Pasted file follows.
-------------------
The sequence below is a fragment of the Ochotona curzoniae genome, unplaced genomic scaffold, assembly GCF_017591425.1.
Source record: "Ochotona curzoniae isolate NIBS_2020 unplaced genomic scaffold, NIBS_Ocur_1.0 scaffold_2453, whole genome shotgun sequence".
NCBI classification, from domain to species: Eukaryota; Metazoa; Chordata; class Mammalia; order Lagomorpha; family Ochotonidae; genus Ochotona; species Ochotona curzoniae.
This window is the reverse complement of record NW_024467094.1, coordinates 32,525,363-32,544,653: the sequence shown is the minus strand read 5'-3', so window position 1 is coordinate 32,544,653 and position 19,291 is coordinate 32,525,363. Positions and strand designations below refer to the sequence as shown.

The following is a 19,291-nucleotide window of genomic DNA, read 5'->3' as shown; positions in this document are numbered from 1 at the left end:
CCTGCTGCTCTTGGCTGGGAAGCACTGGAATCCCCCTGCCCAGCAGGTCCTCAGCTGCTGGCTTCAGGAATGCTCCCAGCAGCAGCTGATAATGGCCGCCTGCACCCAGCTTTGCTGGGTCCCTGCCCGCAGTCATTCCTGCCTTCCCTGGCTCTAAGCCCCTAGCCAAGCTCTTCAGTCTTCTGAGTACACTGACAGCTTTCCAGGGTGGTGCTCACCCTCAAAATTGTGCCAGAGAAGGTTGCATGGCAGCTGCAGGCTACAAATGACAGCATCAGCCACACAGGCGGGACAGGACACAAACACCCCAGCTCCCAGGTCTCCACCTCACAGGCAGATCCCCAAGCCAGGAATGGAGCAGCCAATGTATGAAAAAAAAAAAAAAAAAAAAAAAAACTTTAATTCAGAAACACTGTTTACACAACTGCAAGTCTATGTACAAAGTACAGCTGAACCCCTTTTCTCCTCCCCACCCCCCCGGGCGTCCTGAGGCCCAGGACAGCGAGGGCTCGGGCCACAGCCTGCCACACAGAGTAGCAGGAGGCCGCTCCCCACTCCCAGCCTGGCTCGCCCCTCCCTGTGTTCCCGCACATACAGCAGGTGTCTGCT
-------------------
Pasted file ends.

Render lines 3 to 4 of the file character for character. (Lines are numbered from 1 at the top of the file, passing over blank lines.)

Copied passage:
NCBI classification, from domain to species: Eukaryota; Metazoa; Chordata; class Mammalia; order Lagomorpha; family Ochotonidae; genus Ochotona; species Ochotona curzoniae.
This window is the reverse complement of record NW_024467094.1, coordinates 32,525,363-32,544,653: the sequence shown is the minus strand read 5'-3', so window position 1 is coordinate 32,544,653 and position 19,291 is coordinate 32,525,363. Positions and strand designations below refer to the sequence as shown.